Our objectives are to provide an illustrated key to the eight species of Dufourea occurring in Canada, full species descriptions, images of male genitalia, distributional notes, and a general summary of floral relations.
Materials and Methods
Specimens examined were from the following institutions: Canada: Packer Collection York University, Toronto, ON; Canadian National Collection of Insects, Arachnids and Nematodes, Ottawa, ON; Royal British Columbia Museum, Victoria, BC; Beaty Biodiversity Museum, University of British Columbia, Vancouver, BC; Royal Alberta Museum, Edmonton, AB; E.H. Strickland Entomological Museum, University of Alberta, Edmonton, AB; Brock University, St. Catharines, ON; Wallis-Roughley Museum of Entomology (formerly J.B. Wallis Museum), University of Manitoba, Winnipeg, MB; United States: United States Department of Agriculture Bee Biology and Systematics Laboratory, Logan, Utah; KU Biodiversity Institute, University of Kansas, Lawrence, Kansas.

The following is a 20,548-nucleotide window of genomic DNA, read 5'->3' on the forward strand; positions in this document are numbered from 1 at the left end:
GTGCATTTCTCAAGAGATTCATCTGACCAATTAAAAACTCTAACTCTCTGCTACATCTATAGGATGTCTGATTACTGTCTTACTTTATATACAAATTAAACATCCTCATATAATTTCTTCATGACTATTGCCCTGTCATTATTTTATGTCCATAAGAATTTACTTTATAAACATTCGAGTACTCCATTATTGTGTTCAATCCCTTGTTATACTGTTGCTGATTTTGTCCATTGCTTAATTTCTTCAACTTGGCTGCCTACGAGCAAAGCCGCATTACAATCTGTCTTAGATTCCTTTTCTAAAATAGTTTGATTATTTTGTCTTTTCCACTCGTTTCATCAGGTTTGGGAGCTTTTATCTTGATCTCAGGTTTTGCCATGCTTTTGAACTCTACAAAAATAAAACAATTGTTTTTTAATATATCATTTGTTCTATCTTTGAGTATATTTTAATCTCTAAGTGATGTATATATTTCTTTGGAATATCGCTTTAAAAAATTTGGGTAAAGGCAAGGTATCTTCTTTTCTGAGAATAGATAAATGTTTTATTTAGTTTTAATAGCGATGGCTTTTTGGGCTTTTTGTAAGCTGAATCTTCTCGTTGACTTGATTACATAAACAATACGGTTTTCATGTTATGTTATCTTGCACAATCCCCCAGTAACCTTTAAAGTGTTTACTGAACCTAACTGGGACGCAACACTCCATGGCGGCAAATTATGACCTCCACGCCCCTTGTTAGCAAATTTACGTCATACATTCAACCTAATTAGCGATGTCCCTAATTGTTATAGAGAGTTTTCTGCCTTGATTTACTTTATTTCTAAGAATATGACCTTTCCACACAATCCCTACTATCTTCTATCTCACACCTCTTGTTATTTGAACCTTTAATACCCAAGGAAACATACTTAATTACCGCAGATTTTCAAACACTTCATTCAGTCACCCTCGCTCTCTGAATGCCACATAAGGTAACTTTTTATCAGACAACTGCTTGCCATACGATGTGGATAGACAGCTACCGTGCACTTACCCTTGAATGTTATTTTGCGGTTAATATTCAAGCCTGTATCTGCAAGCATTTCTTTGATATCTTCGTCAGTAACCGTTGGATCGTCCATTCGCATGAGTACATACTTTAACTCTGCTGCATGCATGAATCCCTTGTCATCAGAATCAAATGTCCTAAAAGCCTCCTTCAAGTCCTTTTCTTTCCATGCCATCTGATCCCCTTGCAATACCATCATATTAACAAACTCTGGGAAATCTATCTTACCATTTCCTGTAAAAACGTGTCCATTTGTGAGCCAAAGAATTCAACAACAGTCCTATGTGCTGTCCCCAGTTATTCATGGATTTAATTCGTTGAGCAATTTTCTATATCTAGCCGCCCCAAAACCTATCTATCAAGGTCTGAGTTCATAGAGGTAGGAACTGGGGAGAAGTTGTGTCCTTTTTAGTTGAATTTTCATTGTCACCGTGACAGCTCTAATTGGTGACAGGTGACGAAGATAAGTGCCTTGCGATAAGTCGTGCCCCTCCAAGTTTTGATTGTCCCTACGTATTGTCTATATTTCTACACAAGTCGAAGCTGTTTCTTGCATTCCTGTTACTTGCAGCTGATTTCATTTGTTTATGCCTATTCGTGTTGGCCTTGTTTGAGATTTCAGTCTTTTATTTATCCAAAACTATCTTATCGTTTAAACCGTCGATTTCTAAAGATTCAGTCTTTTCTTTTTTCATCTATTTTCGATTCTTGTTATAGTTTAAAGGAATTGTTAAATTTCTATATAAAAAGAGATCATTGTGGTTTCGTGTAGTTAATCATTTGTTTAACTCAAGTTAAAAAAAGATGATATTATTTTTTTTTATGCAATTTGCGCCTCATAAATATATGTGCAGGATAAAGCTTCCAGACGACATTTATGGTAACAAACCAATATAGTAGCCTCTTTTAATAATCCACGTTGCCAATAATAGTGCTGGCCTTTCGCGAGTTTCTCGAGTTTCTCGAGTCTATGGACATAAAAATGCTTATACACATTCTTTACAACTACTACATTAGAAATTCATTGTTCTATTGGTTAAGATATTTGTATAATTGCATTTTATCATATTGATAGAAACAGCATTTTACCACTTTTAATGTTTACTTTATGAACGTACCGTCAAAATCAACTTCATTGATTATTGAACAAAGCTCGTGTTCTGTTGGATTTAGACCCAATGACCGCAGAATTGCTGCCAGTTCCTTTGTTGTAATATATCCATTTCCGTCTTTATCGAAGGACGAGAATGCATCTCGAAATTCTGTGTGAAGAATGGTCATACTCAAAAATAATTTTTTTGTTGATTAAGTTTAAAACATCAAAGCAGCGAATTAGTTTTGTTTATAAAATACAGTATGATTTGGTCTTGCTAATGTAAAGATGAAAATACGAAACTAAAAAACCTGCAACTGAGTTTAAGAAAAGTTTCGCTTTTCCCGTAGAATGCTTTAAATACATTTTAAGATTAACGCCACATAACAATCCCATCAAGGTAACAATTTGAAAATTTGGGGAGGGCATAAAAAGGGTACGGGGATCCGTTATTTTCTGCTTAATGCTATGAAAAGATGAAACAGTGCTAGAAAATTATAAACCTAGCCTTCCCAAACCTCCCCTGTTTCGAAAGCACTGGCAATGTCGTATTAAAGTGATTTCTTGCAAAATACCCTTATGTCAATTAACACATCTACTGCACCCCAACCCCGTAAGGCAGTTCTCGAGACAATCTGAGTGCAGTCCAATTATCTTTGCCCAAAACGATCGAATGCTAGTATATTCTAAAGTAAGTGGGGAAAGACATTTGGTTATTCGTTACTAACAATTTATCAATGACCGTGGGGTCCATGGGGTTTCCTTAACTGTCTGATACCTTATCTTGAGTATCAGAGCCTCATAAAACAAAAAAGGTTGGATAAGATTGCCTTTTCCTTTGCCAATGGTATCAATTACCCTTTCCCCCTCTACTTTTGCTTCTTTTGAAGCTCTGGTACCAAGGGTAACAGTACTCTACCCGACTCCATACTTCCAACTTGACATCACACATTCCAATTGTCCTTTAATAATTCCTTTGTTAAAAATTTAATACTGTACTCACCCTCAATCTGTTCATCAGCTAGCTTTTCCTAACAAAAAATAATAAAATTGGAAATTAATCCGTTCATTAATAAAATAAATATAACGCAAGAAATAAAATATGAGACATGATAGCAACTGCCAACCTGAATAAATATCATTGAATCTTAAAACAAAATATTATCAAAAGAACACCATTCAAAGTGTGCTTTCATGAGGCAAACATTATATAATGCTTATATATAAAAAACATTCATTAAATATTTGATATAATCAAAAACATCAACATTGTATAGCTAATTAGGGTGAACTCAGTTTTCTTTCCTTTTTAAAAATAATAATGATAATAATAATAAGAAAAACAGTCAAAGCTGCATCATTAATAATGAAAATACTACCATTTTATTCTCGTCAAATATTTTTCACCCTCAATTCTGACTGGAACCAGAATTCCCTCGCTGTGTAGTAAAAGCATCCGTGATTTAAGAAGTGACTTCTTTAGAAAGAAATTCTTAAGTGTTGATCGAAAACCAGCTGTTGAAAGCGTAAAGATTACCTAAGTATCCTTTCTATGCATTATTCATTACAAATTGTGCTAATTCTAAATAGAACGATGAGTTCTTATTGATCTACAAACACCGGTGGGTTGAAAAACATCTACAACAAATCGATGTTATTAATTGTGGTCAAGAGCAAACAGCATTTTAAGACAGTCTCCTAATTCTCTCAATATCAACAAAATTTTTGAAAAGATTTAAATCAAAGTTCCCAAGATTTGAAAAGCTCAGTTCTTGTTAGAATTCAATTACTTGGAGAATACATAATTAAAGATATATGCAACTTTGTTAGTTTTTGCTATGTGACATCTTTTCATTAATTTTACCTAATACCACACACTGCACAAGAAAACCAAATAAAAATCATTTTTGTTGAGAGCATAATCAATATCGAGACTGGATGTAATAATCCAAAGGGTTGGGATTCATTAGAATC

Terminology used for the species descriptions includes: pd (puncture diameter); MOD (median ocellar diameter); IAD (interantennal distance); AOD (antennal-ocular distance); OVD ([median] ocellar-vertexal distance); OOD (ocellar-ocular distance); IOD (inter-ocellar distance); Tx (tergum x); Sx (sternum x).
Head breadth was measured as the greatest distance between outer most margins of compound eyes; head length was measured as the distance from the apex of the clypeus to the summit of the vertexal area. In the descriptions, head breadth to length is given as a ratio (b:l).
Images were taken using a Visionary Digital BK Plus imaging system using a Canon EOS 40D digital SLR camera and processed with Adobe Photoshop.
Table 1. Floral hosts of Dufourea (Halictidae) species occurring in Canada.